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Turkey reviewing terror cell list

A father mourns his son during the funeral ceremony in an Istanbul mosque
A father mourns his son during the funeral ceremony in an Istanbul mosque

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ISTANBUL, Turkey (CNN) -- Turkey's security forces are discussing a list of about 1,000 people they fear could be involved in sleeper terror cells as Istanbul remains tense after a series of bombings.

The Turkish National Security Council was discussing the list Saturday as residents wondered if its biggest city would suffer more terror attacks.

Some on the list are Turkish but most of them are other nationalities who have had experience in countries such as Afghanistan, Chechnya and Bosnia.

Thirty people died in twin attacks on the UK Consulate and London-based HSBC bank in Istanbul Thursday. Earlier in the week 23 people were killed in a simultaneous strike on two synagogues.

Thousands of demonstrators took to the streets of Istanbul and Ankara Saturday in protest at the attacks. But union and non-governmental organizers criticized left-wingers of hijacking the marches.

Some banners read anti-U.S. and anti-Israeli messages.

Turkey's Prime Minister Recep Tayyip Erdogan said the terrorists would not defeat the country's fight for freedom.

At the funeral for Kerem Yilmazer, a stage actor killed outside the HSBC bank, Erdogan said: "Kerem was a symbol of a rebirth for peace and justice.

"The bombers won't silence our life in freedom, this life we have paid for dearly and will pay for again."

He also attended a memorial service for three Turkish policemen killed in Thursday's attack.

Erdogan said suicide bombers who attacked Jewish and British targets in Istanbul this week were Turkish citizens.

"Among our 57 citizens [killed at the blasts] there are unfortunately four of them who are the terrorists," he said. "It is them who have links outside Turkey, who did these acts."

Turkish officials are continuing to question a number of people arrested in connection with Thursday's attacks. (Full story)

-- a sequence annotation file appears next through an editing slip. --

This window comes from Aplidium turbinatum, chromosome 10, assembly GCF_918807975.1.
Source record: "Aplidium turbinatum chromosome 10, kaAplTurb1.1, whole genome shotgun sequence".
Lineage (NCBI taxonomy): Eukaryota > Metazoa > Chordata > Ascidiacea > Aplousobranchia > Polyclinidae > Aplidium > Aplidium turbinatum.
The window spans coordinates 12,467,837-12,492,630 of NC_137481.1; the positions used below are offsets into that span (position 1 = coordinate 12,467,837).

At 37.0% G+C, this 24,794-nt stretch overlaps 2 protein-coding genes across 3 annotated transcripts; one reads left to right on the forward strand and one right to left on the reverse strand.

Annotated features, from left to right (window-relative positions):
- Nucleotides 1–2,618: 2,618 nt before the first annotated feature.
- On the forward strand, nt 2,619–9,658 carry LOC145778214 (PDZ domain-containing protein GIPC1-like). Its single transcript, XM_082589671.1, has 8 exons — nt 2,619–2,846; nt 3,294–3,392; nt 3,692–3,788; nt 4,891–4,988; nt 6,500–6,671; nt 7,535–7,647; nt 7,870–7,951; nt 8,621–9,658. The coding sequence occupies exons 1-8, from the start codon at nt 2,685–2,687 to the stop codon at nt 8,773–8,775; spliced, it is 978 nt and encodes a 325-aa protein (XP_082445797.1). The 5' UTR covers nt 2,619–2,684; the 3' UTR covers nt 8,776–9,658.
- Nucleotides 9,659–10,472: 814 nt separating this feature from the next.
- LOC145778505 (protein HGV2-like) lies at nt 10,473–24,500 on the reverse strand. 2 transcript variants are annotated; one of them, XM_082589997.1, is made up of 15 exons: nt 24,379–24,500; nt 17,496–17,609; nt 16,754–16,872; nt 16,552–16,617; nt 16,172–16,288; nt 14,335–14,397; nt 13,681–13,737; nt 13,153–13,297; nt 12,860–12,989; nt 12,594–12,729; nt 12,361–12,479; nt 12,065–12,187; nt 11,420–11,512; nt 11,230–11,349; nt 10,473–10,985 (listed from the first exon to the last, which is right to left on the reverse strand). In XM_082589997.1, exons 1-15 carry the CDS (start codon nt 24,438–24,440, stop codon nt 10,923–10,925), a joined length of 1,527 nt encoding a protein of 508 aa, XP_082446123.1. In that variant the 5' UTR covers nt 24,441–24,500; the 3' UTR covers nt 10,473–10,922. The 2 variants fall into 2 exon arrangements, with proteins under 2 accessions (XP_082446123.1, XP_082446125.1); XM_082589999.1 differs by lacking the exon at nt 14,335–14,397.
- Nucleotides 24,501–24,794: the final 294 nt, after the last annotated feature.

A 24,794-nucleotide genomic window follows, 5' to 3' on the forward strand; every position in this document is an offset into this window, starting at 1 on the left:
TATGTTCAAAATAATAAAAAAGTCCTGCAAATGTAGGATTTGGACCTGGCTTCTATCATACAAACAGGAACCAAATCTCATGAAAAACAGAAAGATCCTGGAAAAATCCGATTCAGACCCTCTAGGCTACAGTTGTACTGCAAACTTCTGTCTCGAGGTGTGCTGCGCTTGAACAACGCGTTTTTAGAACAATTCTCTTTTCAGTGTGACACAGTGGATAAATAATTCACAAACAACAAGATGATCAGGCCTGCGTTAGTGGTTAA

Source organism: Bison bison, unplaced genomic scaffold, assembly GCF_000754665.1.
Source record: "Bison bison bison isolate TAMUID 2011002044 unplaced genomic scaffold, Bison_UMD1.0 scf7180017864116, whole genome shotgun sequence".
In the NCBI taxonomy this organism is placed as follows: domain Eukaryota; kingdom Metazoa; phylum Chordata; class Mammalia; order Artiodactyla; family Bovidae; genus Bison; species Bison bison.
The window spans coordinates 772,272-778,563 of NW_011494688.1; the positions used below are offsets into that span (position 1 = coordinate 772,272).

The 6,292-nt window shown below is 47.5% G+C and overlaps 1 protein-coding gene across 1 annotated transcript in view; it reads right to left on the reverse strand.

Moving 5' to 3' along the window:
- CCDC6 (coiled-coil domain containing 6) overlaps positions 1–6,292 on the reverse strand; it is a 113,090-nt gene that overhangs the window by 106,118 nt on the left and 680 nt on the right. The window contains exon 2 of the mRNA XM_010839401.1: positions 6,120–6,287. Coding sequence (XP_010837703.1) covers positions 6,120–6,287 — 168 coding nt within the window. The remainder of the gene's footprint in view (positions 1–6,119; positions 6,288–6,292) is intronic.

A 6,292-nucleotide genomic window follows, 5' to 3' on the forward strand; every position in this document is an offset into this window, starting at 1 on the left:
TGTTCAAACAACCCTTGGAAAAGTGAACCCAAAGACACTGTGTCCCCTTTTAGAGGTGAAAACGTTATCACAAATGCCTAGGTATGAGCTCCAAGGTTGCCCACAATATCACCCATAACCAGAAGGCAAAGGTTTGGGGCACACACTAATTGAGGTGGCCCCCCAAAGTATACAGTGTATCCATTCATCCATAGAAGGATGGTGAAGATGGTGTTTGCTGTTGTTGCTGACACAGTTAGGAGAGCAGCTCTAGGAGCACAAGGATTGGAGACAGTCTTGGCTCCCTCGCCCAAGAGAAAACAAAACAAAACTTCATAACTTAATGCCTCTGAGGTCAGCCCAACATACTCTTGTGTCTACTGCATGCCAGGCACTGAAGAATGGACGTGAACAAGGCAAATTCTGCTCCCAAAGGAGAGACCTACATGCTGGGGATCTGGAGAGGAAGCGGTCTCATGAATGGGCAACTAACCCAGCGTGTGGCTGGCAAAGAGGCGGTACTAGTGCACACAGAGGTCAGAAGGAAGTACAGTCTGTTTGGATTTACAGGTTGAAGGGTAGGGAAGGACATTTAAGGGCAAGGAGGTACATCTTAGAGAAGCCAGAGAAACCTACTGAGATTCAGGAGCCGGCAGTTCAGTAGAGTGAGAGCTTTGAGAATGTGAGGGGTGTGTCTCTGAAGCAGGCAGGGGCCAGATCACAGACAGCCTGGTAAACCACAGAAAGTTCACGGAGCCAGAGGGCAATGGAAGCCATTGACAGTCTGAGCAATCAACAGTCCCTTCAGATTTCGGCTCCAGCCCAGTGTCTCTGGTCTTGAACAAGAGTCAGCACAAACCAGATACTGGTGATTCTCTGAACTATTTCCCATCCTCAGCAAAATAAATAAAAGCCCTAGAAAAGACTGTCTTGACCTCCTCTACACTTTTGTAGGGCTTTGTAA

Two more claims of responsibility have been for the bombing -- one from a person and one by a group, both claiming to represent Osama bin Laden's al Qaeda terrorist network.

In Washington, the U.S. State Department reissued its Worldwide Caution warning Americans they may be the targets of terrorist actions outside the United States.

It also, for the first time, mentioned al Qaeda specifically, instead of only talking about "terrorist groups."

"We are seeing increasing indications that al Qaeda is preparing to strike U.S. interests abroad. Al Qaeda and its associated organizations have struck in the Middle East in Riyadh, Saudi Arabia, and in Europe in Istanbul, Turkey," the caution said.

Jewish and Christian sites in Istanbul were given additional security, as was other high profile U.S. and British sites.

Israeli security sources, in an assessment of Saturday's synagogue bombings, said it is clear Turkey is a target because of its secular government and its ties to Europe, which terrorists are likely to target in the future.

Britain, the United States and Australia -- allies in the Iraq war -- have warned their citizens against non-essential visits to Turkey amid concerns of further attacks. (Warning of more attacks in Turkey)


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